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Poverty Solutions at the University of Michigan

Joan and Sanford Weill hall
Suite 5100
735 South State Street
Ann Arbor, MI 48109-3091

Student Engagement

Poverty Solutions engages and empowers students interested in poverty alleviation and economic mobility through hands-on research, events, and academic programs and courses.

Student Metrics

80

Students assisted with Poverty Solutions research projects in 2020

We are committed to engaging students and the campus community to extend learning beyond the classroom. Our action-based research assistant opportunities, academic programs, student workshops, and events aim to deepen students’ understanding of the root causes of poverty, offer real world experience, and further ignite their dedication to pursue solutions to the poverty challenges of our time.

Engaging students, in turn, brings new insight, knowledge, and opinions to our work; enhances our interdisciplinary and collaborative approach; lends support and capacity to our projects and activities; and helps to promote campus-wide engagement.

Poverty Solutions Course

Poverty Solutions offers the gateway course Real World Perspectives on Poverty Solutions (SWK 503 section 001), which is open to all students. This course features national and global leaders and aims to ignite new conversations and deepen existing commitments regarding poverty prevention and alleviation strategies and programs.

The one-credit course explores interdisciplinary, real-world poverty solutions from a wide variety of perspectives and encourages the formation of a community of learners at U-M committed to engaging these issues together. This lecture series course features different guest speakers each week. Lectures will be recorded and made available online to engage the community regarding strategies and programs for poverty prevention and alleviation. Lectures will be free and available to the community as space permits.

Course Syllabus

Poverty Solutions Certificate

In partnership with the Community Action and Social Change (CASC) minor program, based at the School of Social Work, Poverty Solutions offers a certificate program. This certificate allows CASC students to focus on poverty alleviation and prevention within this social justice-focused, interdisciplinary minor. It also provides students with several opportunities to connect with Poverty Solutions through social events, research opportunities, and mentorship. Learn more.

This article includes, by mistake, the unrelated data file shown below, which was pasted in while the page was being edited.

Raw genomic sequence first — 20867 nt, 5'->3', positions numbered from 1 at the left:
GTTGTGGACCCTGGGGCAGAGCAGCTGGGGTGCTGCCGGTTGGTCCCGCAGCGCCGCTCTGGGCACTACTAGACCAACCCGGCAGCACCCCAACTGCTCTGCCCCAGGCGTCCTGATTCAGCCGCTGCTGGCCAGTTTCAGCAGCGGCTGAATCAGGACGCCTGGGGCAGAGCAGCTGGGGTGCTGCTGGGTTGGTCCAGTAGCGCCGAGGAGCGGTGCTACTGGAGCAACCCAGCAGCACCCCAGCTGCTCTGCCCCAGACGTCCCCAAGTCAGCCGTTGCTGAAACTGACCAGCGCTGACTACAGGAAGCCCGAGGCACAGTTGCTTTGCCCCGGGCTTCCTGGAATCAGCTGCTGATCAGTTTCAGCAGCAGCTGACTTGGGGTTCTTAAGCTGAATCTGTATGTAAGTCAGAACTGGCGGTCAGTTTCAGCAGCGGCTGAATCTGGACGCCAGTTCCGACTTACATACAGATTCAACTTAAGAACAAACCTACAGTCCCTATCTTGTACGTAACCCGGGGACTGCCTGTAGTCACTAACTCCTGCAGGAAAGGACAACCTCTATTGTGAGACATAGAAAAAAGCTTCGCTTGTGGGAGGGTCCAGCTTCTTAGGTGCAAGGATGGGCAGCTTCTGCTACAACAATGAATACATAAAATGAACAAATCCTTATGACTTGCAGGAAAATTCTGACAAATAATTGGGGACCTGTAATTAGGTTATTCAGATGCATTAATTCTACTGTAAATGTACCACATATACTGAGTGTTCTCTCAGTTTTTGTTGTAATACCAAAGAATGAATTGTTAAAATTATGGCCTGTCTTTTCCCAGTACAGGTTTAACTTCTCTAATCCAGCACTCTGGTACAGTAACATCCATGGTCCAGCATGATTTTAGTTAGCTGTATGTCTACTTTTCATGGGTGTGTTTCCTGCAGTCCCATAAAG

The CASC minor, which currently has 250 undergraduate students enrolled each year, is flexibly designed for all undergraduate students to build skills and knowledge to enact social change.

Poverty Solutions Certificate Approved Courses

For students enrolled in the certificate program:

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Student Research Opportunities

Poverty Solutions has several opportunities for students to contribute to action-based poverty research. Through research assistantships, students work alongside faculty and staff while gaining real-world experience and often contributing to policy change.

Research assistants contribute to data analysis, longitudinal research, literature reviews, data preparation, collection and analysis, event support and reporting. They engage with community partners, connect their learning and experience to our projects, and provide the capacity to take on many projects we couldn’t otherwise consider.

Find out more and apply.

New graduate student research opportunity: Request for proposals for creative research on topics at the intersection of racism, poverty, and public policy. Deadline to submit a proposal is Jan. 19, 2022. Learn more.

 

Student Advisory Board

The Poverty Solutions Student Advisory Board plays a critical role as the liaison between students and the initiative, helping to expand poverty-related efforts on campus. Use this form to apply to be a member of the Student Advisory Board, either as an individual member or the representative of a student organization.
Advisory board members can serve as individuals or representatives of a student organization. Student advisory board activities include:

  • Advising on programming, including recommending speakers or events they might find interesting, as well as shaping planned events.
  • Identifying resources and funding mechanisms, such as grants and internships, to support efforts related to poverty alleviation on campus and connect to other student groups and agencies providing funding
  • Helping Poverty Solutions engage with low-income students on campus.

Student Organizations

There are several University of Michigan student organizations doing work related to alleviating poverty, including:

Have a suggestion for a student organization to add? Send us an email at povertysolutions@umich.edu.

Student Stories

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